Top eight transformed cities
You fancy a short break to somewhere new. Broaden your horizons and visit a transformed city. Robert Nurden selects this year's must-sees
Sunday 23 April 2006
Long cast under the spell of totalitarianism, Bratislava, the charming capital of Slovakia, has rediscovered its Mittel Europa style and culture of late. The city is undergoing a huge restoration project, but the best sight is the most bizarre café in the world: a rotating UFO structure 250ft above the Danube suspended on stilts thrusting up from Novy Most bridge.
Where to stay: The Hotel Marrol's (00 421 2 577 84600; hotelmarrols.sk) a lovely boutique hotel.
How to get there: Sky Europe (0905 7222 747; skyeurope.com) flies from Stansted and Manchester. Ryanair (0871 246 0000; ryanair.com) flies from Stansted. EasyJet (0905 821 0905. easyjet.com) flies from Luton.
Bilbao is the ultimate regeneration success story, and it's still going strong along the banks of the Nervion. The airport, a whale-like structure by Santiago Calatrava, is a fitting introduction to this once dirty industrial giant, now cultural capital of the Basque country. He also designed the Zubizuri bridge, in the shadow of Frank Gehry's stunning Guggenheim Museum. Take the lift up Puente Colgante, and walk across the world's oldest transporter bridge, built in 1893. And ride Norman Foster's metro.
Where to stay: The Hesperia Bilbao (00 34 93 505 1740; hesperia.com) is the city's newest hotel.
How to get there: EasyJet flies from Stansted. Iberia (0870 609 0500; ibera.com) and British Airways (0870 850 9 850; ba.com) fly from Heathrow.
The little-known Greek port of Patras is the unusual choice for this year's European City of Culture. It secured the prize with a scheme to use its status as a vital maritime link between the east and west as the springboard for celebrations around the theme of cultural links. The city's neo-classical buildings have been restored and the Roman Odeon has also been reconstructed for use as an open-air theatre and concert hall. An archaeological museum will open later this year.
Where to stay: The Primarolia Art Hotel (00 30 2610 624 900; arthotel.gr) is a modish 14-room hotel.
How to get there: Flights are into Athens. EasyJet flies from Luton and Gatwick, Olympic Airlines (0870 606 0460: olympic-airways.com) flies from Heathrow and Gatwick and BA flies from Heathrow. For rail connections to Patras contact Rail Europe (0870 830 20 08; raileurope.co.uk).
Until recently, Johannesburg was the murder capital of the world. Now, the authorities claim that crime rates have plummeted. The new Jo'burg is best seen in regenerated Newtown. Smart, nouveau riche folk sip lattes in trendy cafés, while Museum Africa and Market Theatre are overrun with visitors. For a serious insight into the past visit the Apartheid Museum and the Hector Pieterson Museum. Even Soweto will get a four-star hotel later this year.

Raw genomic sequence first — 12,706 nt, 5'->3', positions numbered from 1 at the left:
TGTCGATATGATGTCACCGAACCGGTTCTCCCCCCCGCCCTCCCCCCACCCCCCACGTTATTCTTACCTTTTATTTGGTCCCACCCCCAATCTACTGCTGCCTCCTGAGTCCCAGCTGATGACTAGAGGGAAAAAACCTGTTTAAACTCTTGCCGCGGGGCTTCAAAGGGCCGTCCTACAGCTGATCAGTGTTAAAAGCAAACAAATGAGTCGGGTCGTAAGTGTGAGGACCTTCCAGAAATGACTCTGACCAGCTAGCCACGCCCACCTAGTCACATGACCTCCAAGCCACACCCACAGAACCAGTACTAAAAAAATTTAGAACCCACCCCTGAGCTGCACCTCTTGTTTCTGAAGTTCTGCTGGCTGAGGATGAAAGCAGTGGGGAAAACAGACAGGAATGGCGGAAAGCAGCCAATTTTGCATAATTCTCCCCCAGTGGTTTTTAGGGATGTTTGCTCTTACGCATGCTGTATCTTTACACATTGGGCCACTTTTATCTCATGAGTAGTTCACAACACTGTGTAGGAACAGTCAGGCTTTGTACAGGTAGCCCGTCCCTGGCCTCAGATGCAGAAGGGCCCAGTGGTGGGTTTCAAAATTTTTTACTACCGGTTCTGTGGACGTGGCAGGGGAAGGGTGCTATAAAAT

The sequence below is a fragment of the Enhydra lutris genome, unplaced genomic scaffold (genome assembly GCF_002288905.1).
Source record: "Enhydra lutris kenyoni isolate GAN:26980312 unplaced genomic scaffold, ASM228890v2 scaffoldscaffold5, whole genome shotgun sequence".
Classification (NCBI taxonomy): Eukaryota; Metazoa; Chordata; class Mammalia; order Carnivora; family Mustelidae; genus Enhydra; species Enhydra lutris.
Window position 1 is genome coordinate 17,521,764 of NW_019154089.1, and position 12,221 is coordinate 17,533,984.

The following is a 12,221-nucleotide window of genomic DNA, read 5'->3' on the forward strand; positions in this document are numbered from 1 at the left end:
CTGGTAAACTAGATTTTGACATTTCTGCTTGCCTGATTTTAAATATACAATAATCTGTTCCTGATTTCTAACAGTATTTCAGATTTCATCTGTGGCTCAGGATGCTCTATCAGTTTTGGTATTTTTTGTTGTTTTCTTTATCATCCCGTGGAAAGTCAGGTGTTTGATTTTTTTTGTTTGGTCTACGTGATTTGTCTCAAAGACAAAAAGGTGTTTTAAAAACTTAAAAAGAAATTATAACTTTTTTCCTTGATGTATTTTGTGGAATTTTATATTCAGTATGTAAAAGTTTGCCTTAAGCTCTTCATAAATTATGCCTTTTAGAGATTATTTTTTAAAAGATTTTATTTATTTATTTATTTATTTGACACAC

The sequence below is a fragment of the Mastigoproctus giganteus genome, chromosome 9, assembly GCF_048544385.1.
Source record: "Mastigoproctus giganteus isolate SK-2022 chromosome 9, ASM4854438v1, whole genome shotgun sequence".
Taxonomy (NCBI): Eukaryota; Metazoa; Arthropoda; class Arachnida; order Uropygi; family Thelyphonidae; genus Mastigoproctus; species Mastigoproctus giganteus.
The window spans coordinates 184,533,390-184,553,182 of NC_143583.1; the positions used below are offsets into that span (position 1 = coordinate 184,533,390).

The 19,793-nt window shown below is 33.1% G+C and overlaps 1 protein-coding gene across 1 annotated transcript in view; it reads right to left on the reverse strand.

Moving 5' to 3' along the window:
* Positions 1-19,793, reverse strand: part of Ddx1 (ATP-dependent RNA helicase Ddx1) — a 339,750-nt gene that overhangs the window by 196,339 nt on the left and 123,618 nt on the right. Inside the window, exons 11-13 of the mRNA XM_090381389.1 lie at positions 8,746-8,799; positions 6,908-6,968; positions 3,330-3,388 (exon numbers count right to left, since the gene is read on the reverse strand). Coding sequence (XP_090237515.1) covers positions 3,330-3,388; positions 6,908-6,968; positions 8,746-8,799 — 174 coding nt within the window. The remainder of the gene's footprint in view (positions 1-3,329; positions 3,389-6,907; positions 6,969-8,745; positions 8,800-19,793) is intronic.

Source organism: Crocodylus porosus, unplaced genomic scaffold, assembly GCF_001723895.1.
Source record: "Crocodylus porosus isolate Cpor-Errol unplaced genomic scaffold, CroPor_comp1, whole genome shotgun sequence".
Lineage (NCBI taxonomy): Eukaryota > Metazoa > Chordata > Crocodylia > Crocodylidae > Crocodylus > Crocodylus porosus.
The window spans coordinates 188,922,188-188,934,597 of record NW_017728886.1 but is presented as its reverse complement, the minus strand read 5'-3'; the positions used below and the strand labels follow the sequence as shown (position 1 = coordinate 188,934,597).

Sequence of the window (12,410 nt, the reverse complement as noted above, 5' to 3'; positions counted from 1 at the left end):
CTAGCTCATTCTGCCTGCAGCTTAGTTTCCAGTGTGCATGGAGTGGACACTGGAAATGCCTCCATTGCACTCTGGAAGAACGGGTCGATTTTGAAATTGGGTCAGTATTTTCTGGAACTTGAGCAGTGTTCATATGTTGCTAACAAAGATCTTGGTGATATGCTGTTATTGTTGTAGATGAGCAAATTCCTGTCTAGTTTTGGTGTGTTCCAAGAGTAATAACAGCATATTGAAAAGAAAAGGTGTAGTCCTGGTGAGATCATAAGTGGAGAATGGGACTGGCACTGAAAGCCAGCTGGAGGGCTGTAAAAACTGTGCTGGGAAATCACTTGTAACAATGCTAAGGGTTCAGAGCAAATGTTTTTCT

Where to stay: The Melrose Arch Hotel (00 27 11 214 6666; africanpridehotels.com) is a new contemporary hotel.
How to get there: BA, Virgin Atlantic (0870 380 2007; virgin-atlantic. com) and South African Airways (0870 747 1111: flysaa.com) fly from Heathrow.
In post-civil war Beirut you can once again lead the life of a Sybarite. Mosques and churches have been restored and The National Museum of Beirut, on the Green Line that once separated Christian from Muslim factions, has been returned to its 1930s glory. Trendy areas include Rue Monot, Downtown, Gemmayzeh and Achrafiye.
Where to stay: The Monroe Beirut (00 961 137 1122; monroebeirut.com) is a very stylish choice.
How to get there: BA (as above) flies from Heathrow.
Shanghai offers the ultimate then-and-now view. Go to the Bund on the riverfront, where colonial buildings face the brave new world of Pudong, a reclaimed swamp on which stand bold structures such as the Jinmao Tower - the third tallest in the world. On the Bund, you'll also find the latest hang-outs. Try the lifestyle complex Three on the Bund, where you can pick up Armani gear, have a facial in the Evian spa and enjoy gourmet dining.
Where to stay: The Grand Hyatt (00 86 21 5049 1234; hyatt.com) is the highest hotel in the world.
How to get there: BA, Virgin Atlantic and China Eastern Airlines (0870 760 7197; chinaeastern. co.uk) fly from Heathrow.
Everything seems larger than life in Moscow, Russia's born-again capital: Red Square, the Kremlin, St Basil's Cathedral, the GUM Department Store, the Seven Sisters (those Stalin-Gothic skyscrapers). Soviet Puritanism kept the raunchiness in check, but now it's back with a vengeance. The people's appetite for vodka, food, and partying is gigantic. If your last visit to the city was some time ago, prepare for a culture shock.
Where to stay: The Ararat Park Hyatt (00 7 495 783 1234; parkhyatt.com) is one of Moscow's newest hotels with a sleek contemporary interior.
How to get there: BA and Aeroflot (0207-491 1764; aeroflot.com) fly from Heathrow.
Ever since the Good Friday Agreement in 1998, Belfast has set about repairing itself with gusto and optimism. Most of the regeneration has taken place around the river Lagan, the centrepiece of which is the Waterfront Hall, which hosts theatre, concerts and exhibitions. Millions, too, have been pumped into the bars, clubs, restaurants and leisure facilities in the quayside Odyssey development. In the centre, make for the fashionable Cathedral Quarter, which this month hosts an arts festival (27 April-7 May).
Where to stay: The Malmaison Belfast (02890 220 200; malmaison-belfast.com) is the latest boutique hotel housed in an historic warehouse in the centre of the city.
How to get there: Flybe (0871 700 0123; flybe.com),
EasyJet and BMI (0870 60 70 555; flybmi.com) fly from several locations across the UK.
Additional research by Gareth Bourne and Aoife O'Riordain
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